I assume $F$ is a function from $A$ to $A$. Rasmus's explanation is correct, the notation $$\bigcap \{X\subseteq A| F(X)\subseteq X\}$$ refers to the intersection (i.e. $\bigcap$) of all subsets $X$ of $A$ (i.e. $X\subseteq A$) such that (this is the symbol $\mid$; see set-builder notation) the image of $X$ under $F$ is contained in $X$ (i.e. $F(X)\subseteq X$).

If $F$ is a function from $A$ to $A$, this set is empty, as $\varnothing\subseteq A$ is a subset of $A$ for which $F(\varnothing)\subseteq\varnothing$.


yunone makes the point in the comments on this post that $F$ might be a function from ${\mathcal P}(A)$ to ${\mathcal P}(A)$. In that case, the notation $$\bigcap \{X\subseteq A| F(X)\subseteq X\}$$ refers to the intersection (i.e. $\bigcap$) of all subsets $X$ of $A$ (i.e. $X\subseteq A$) such that the set $F(X)\subseteq A$ that $F$ sends $X$ to is contained in $X$ (i.e. $F(X)\subseteq X$).

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How do you know that $F(\emptyset) \subseteq \emptyset$? –  trutheality Jun 15 '11 at 19:15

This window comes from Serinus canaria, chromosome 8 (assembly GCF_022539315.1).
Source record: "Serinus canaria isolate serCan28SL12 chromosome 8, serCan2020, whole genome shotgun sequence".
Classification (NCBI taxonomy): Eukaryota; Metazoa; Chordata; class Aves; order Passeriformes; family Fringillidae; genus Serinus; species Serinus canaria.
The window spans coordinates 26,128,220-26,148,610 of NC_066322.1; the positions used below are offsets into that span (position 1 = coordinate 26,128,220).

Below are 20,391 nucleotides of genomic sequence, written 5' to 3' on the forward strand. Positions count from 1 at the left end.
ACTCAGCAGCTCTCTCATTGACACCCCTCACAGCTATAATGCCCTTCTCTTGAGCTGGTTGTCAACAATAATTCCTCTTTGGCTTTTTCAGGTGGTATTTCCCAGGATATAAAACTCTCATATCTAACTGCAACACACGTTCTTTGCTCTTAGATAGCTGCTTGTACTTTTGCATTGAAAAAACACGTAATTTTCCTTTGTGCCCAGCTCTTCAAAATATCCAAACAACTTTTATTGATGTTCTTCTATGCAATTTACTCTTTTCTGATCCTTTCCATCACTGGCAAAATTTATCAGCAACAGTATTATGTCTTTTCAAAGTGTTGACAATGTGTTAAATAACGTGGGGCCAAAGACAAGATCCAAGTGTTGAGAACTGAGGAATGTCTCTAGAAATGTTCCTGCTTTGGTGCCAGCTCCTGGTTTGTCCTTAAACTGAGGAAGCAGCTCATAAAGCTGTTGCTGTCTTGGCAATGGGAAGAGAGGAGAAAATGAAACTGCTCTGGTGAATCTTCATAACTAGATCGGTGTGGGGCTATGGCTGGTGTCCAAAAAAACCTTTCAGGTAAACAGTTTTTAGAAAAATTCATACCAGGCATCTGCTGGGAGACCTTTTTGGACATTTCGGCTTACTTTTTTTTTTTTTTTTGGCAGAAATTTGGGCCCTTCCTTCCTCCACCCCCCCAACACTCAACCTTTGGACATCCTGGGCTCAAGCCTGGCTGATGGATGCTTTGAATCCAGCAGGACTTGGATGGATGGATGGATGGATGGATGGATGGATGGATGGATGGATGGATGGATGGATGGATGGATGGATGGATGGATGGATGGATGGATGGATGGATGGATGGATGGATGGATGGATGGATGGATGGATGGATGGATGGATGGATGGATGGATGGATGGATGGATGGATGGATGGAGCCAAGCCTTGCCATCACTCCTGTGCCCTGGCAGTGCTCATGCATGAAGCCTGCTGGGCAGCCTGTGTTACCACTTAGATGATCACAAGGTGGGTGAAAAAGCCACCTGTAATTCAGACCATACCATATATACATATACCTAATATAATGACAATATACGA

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My guess is $F\colon\mathscr{P}(A)\to\mathscr{P}(A)$, but of course I may be wrong. –  yunone Jun 15 '11 at 19:16
    
The set of all $a\in A$ such that there exists some $b\in\varnothing$ such that $F(b)=a$ is empty, since there are no $b\in\varnothing$. So $F(\varnothing)=\varnothing$. –  Zev Chonoles Jun 15 '11 at 19:17
    
@yunone: Good point, that would make more sense. –  Zev Chonoles Jun 15 '11 at 19:19
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He said it twice: "if $F$ is a function from $A$ to $A$" Then for subsets $X$ we define $F(X)$ as the set of all $F(x)$ with $x \in X$. And of course then $F(\empty) = \nullset$. –  GEdgar Jun 15 '11 at 19:19

The notation $\bigcap T$, for a non-empty $T$, is the set $\{x\mid \forall a\in T(x\in a)\}$.

That is, all the elements which are in all the elements of $A$ (which are sets themselves).

If $T$ is finite, e.g. $T=\{A,B,C\}$ then $\bigcap T = A\cap B\cap C$. If it is infinite, then it is a bit shorter and clearer to use $\bigcap T$ instead.

In your specific case, it means the intersection of all $X\in\mathcal P(A)$ with a certain property.

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$$\bigcap \{X\subseteq A| F(X)\subseteq X\}$$

Is the intersection of all sets $X$ such that $X$ is a subset of $A$ and $F(X) \subseteq X$.

So in terms of logic:

$$x \in \left( \bigcap \{X\subseteq A| F(X)\subseteq X\} \right) \Leftrightarrow (\forall X | X \subseteq A \land F(X) \subseteq X )( x \in X )$$